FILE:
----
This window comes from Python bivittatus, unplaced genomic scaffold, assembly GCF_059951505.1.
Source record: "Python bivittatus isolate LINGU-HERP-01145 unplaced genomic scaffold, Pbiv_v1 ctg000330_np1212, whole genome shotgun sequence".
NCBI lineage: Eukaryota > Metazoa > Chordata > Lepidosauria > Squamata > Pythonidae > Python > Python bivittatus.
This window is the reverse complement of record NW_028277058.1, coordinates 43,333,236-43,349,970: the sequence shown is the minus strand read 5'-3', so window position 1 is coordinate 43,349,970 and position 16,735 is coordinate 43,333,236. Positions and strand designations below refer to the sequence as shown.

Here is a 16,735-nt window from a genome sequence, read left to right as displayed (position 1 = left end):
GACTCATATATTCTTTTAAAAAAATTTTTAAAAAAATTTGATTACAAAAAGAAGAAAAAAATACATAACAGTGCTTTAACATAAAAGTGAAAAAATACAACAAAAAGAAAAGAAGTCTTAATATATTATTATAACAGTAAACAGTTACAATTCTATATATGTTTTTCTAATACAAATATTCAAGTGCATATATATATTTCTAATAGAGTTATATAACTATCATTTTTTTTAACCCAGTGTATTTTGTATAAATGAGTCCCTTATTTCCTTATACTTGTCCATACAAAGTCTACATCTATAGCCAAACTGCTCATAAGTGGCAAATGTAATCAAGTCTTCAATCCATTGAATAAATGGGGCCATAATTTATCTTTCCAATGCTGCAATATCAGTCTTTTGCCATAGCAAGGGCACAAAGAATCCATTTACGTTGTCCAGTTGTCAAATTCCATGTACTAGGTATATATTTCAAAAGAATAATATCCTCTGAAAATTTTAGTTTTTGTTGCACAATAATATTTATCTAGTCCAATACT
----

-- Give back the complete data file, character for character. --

This window comes from Python bivittatus, unplaced genomic scaffold, assembly GCF_059951505.1.
Source record: "Python bivittatus isolate LINGU-HERP-01145 unplaced genomic scaffold, Pbiv_v1 ctg000330_np1212, whole genome shotgun sequence".
NCBI lineage: Eukaryota > Metazoa > Chordata > Lepidosauria > Squamata > Pythonidae > Python > Python bivittatus.
This window is the reverse complement of record NW_028277058.1, coordinates 43,333,236-43,349,970: the sequence shown is the minus strand read 5'-3', so window position 1 is coordinate 43,349,970 and position 16,735 is coordinate 43,333,236. Positions and strand designations below refer to the sequence as shown.

Here is a 16,735-nt window from a genome sequence, read left to right as displayed (position 1 = left end):
GACTCATATATTCTTTTAAAAAAATTTTTAAAAAAATTTGATTACAAAAAGAAGAAAAAAATACATAACAGTGCTTTAACATAAAAGTGAAAAAATACAACAAAAAGAAAAGAAGTCTTAATATATTATTATAACAGTAAACAGTTACAATTCTATATATGTTTTTCTAATACAAATATTCAAGTGCATATATATATTTCTAATAGAGTTATATAACTATCATTTTTTTTAACCCAGTGTATTTTGTATAAATGAGTCCCTTATTTCCTTATACTTGTCCATACAAAGTCTACATCTATAGCCAAACTGCTCATAAGTGGCAAATGTAATCAAGTCTTCAATCCATTGAATAAATGGGGCCATAATTTATCTTTCCAATGCTGCAATATCAGTCTTTTGCCATAGCAAGGGCACAAAGAATCCATTTACGTTGTCCAGTTGTCAAATTCCATGTACTAGGTATATATTTCAAAAGAATAATATCCTCTGAAAATTTTAGTTTTTGTTGCACAATAATATTTATCTAGTCCAATACT